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3.6: Instantaneous Acceleration

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3.6: Instantaneous Acceleration

Acceleration is in the direction of the change in velocity, but it is not always in the direction of motion. When an object slows down, its acceleration is opposite to the direction of its motion. Although commonly referred to as deceleration, this causes confusion in our analysis as deceleration is not a vector, and does not point to a specific direction with respect to a coordinate system. Therefore, the term deceleration is not used. For example, when a subway train slows down, it accelerates in a direction opposite to its direction of motion. In other words, acceleration is in the negative direction of the chosen coordinate system, so it is said that the train is undergoing negative acceleration. If an object in motion has a velocity in the positive direction with respect to a chosen origin and it acquires a constant negative acceleration, the object eventually comes to a rest and reverses direction.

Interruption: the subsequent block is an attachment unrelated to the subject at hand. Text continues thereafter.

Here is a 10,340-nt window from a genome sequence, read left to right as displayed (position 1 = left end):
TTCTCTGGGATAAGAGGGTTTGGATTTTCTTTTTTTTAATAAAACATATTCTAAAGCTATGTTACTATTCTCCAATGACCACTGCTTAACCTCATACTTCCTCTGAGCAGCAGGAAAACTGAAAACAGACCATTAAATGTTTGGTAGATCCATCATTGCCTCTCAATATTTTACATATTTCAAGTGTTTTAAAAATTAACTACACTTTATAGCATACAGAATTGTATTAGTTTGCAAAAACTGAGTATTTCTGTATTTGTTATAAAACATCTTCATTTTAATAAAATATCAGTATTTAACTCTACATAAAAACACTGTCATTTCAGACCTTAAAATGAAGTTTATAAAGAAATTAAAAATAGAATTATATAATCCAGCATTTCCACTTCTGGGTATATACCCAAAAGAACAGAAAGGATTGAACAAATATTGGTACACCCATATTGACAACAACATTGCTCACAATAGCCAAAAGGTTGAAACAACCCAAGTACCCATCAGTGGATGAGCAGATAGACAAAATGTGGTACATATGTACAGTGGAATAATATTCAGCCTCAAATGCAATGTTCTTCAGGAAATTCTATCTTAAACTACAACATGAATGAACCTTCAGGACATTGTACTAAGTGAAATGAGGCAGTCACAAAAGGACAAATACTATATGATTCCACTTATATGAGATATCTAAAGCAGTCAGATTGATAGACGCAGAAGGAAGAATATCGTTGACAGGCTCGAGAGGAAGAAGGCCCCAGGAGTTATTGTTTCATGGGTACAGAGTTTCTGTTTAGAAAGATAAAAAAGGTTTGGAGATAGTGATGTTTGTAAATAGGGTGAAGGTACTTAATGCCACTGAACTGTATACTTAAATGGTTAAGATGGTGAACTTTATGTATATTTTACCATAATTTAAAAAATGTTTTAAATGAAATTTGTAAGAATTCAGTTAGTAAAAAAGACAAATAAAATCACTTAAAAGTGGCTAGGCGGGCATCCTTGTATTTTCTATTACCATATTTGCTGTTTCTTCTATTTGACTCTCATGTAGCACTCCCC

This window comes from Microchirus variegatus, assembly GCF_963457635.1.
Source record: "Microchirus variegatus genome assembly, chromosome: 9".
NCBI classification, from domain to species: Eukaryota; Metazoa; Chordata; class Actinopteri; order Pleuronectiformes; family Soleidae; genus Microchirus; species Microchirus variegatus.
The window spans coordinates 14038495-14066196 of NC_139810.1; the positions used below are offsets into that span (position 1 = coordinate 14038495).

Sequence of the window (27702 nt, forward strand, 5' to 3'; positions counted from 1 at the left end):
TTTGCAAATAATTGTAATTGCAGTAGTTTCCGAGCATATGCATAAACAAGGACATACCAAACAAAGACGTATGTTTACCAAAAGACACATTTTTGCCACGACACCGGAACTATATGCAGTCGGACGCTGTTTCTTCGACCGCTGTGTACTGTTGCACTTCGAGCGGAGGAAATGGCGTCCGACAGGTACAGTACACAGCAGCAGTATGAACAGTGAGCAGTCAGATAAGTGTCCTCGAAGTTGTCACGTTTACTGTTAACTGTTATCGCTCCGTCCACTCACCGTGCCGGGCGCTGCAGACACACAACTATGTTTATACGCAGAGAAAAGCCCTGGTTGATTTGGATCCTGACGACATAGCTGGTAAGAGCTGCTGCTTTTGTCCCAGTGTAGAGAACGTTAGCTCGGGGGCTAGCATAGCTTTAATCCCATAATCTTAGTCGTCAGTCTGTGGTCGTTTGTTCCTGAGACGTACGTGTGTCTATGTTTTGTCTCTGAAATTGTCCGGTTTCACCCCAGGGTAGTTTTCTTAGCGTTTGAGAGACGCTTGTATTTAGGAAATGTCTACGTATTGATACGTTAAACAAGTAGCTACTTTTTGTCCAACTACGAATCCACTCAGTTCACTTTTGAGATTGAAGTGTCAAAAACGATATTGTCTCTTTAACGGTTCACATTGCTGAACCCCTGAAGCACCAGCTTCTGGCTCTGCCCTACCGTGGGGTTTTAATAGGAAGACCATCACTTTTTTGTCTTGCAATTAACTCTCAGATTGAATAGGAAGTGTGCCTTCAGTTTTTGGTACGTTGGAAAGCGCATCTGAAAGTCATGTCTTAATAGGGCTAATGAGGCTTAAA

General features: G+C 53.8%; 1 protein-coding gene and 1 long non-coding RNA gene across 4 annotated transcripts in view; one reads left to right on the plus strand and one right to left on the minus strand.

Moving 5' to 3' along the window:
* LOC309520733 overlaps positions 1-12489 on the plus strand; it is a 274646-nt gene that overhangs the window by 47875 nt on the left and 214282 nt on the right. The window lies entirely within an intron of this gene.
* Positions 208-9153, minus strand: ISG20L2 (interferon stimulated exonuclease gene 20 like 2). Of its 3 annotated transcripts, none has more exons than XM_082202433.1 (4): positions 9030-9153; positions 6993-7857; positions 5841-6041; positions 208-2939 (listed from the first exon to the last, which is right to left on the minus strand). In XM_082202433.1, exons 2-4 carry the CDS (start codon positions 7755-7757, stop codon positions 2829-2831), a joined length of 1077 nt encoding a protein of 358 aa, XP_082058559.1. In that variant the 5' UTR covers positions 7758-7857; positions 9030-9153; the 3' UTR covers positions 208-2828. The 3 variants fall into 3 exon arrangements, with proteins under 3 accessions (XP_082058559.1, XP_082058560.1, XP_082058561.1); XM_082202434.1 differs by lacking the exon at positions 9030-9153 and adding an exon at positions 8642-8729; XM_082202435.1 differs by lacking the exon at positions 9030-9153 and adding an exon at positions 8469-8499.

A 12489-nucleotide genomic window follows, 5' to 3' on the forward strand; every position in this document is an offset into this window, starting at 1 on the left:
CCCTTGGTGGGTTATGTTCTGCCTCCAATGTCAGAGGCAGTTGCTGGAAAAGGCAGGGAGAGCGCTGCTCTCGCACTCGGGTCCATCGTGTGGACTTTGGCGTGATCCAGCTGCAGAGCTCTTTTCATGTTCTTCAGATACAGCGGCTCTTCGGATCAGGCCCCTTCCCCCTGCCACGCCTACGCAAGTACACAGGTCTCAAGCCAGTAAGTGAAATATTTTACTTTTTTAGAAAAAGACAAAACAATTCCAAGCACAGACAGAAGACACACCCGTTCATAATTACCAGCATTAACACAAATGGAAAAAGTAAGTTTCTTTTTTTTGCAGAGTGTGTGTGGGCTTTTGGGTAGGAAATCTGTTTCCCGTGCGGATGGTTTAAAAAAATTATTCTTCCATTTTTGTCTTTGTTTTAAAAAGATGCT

Instantaneous acceleration, or the acceleration at a specific instant in time, is obtained by the same process as instantaneous velocity—that is, by considering an infinitesimal interval of time. For example, to find instantaneous acceleration using only algebra, we must choose an average acceleration that is representative of the motion.

This text is adapted from Openstax, University Physics Volume 1, Section 3.3: Average and Instantaneous Acceleration.

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Instantaneous Acceleration Direction Of Acceleration Deceleration Confusion Negative Acceleration Subway Train Acceleration Chosen Coordinate System Negative Direction Rest And Reverse Direction Instantaneous Velocity Infinitesimal Interval Of Time Average Acceleration Representative Motion

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